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How to start a nonprofit organization with no money

Follow these 10 steps for starting a nonprofit—even if you have a limited budget. You'll discover handy tips and tools for getting your nonprofit off the ground without breaking the bank.

Kylie Davis
December 28, 2023
January 25, 2022
Nerd Mr Butter

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You don’t need major funding or expensive tools to launch the nonprofit of your dreams. You simply need a mission, a plan, and a platform to amplify your message. 

In this guide, we’ll walk you step-by-step through how to start your nonprofit, including how to file for an EIN number, apply for tax-exempt status, and draft your nonprofit bylaws. Along the way, we’ll share best practices and point out free resources so you’re set up for success, even with a zero-dollar budget. 

What you need to know before you start a nonprofit

Forming a nonprofit is a meaningful way to bring people together to create change in your community. This process may also open the door to generous tax breaks, which means you can do more with each donation you receive from supporters. Sounds like a win-win situation, right? 

The challenge is that starting a nonprofit in the first place isn’t easy, and keeping one running is even harder. But don’t let this news scare you! You can often make a bigger and better difference in the world as a nonprofit organization. 

Just keep in mind that the whole process can take anywhere from a few months to a couple of years—don’t rush it. You just need the right guidance and tools to make the process easier. 

How to start a nonprofit for free (or close to free!) in 10 steps

How much does it cost to start a nonprofit? Turns out you can get a lot done without a big budget, although some costs are unavoidable. The key to success—and avoiding the dreaded paperwork purgatory—is to follow clear steps. Most tasks are sequential, so you can’t move on until you’ve completed the previous step.

Let’s explore how to open a nonprofit in 10 steps and the free or low-cost tools and tips to help you get there.

Step 1. Assess the need 🤔

Across the United States, 1.8 million nonprofits are out there making a difference in their communities—and competing for funding dollars and volunteers. Before you start applying for tax-exempt status and planning your marketing strategy, you need to answer one key question:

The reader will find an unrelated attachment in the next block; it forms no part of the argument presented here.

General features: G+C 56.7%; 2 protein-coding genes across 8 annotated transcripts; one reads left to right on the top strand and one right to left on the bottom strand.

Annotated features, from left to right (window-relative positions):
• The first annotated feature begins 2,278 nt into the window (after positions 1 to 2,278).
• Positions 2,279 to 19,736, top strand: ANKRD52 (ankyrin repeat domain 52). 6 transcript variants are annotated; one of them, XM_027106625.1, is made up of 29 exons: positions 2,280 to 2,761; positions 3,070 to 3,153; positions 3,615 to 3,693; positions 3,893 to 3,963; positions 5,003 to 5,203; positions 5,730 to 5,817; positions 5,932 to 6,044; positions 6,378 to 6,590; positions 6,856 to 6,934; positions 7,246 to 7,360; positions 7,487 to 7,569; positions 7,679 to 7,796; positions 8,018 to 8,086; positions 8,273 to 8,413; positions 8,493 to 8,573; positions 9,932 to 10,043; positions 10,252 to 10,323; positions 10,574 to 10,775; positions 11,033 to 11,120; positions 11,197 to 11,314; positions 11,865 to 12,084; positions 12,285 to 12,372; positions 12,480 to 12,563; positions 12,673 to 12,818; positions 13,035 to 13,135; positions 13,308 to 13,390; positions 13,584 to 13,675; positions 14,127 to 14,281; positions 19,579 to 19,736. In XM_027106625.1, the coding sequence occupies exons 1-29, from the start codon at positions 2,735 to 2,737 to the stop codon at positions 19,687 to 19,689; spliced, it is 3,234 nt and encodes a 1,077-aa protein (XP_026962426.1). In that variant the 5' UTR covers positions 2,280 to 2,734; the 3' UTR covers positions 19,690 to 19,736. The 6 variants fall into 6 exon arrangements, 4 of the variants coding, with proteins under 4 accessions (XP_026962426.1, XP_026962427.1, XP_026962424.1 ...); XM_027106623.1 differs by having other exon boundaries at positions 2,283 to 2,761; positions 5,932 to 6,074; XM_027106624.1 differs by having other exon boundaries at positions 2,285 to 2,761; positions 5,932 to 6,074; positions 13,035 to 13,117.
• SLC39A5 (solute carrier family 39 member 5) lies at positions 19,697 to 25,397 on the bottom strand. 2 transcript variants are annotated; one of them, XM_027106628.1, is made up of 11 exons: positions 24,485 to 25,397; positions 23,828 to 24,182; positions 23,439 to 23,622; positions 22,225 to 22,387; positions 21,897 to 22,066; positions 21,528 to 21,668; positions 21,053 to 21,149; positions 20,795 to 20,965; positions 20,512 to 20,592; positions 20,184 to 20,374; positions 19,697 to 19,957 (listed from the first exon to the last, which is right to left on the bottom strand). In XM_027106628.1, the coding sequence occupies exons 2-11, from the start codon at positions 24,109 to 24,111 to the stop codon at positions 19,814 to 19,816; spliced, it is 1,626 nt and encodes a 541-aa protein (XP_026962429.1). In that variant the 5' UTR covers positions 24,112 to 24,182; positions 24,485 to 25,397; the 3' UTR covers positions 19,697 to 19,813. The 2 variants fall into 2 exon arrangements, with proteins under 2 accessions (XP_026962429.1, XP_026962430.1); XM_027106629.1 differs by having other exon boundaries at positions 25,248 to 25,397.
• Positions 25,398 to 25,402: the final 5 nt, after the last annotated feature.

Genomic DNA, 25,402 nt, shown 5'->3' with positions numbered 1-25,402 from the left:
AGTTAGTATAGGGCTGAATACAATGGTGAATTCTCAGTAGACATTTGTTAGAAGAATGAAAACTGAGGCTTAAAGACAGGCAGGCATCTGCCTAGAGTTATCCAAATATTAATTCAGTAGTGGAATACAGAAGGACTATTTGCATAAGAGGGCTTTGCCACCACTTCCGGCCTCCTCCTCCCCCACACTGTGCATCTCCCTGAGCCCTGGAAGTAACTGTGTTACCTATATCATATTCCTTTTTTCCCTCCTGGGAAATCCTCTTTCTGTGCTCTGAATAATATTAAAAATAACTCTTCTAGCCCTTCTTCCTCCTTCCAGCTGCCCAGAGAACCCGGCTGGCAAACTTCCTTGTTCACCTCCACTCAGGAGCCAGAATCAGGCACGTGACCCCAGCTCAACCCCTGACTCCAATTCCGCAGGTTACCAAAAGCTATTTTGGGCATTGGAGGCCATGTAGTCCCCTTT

Is a new organization needed?

One way to figure this out is to perform a nonprofit needs assessment. Here are a couple of exercises to get started:

  • Create a positioning statement 🎯 Make a list of other organizations with a similar mission. What makes you different? Use this to draft a positioning statement to explain why your organization is needed.
  • Do a SWOT analysis 🔎 SWOT stands for Strengths, Weaknesses, Opportunities, and Threats. It's a way to identify key factors that will help distinguish your organization in the nonprofit sector. 

Being objective when you’re passionate about a new idea can be challenging. We recommend exploring different types of nonprofits, as well as asking trusted individuals or leaders of non-competing organizations to volunteer their time and insights for your needs assessment. You’ll hear different perspectives and have more insights to draw from overall.

Step 2. Identify your “why” 💓

Now that you’ve considered the need, you’re ready to identify and document your “why.” Ask yourself: 

Why am I doing this? What problem do I wish to solve?

The answers to these questions will guide you to your mission. Draft a mission statement that explains your organization’s purpose for existing and the broad strokes of how you’ll serve that purpose. Once you’re clear on your mission, you’ll need to brainstorm other key qualifiers for your organization, including your name and values.

Step 3. Decide on your organizational structure 👯

Nonprofits aren’t like for-profit businesses—as a charitable entity, a nonprofit can’t be owned by a single person or group. That means you’ll need to establish a board of directors to get up and running.

For your nonprofit board, you’ll want to assemble a passionate team of people who can pool their knowledge and draw on different skills to build a long-lasting organization. Before you bring on a full team, your initial board members will develop and execute strategies themselves. This is what’s known as a “working board.” Later on, it may transition to a “governing board,” in which board members handle higher-level responsibilities and your staff handles day-to-day tasks.

Fiscal sponsorship is an alternative route that smaller organizations can opt to take in the beginning stages of becoming a nonprofit. This allows you to register as a project of a larger nonprofit or foundation. In exchange for a percentage of your income, your fiscal sponsor provides your organization with nonprofit tax status and legal compliance resources. It can be a quicker route to making your mission a reality.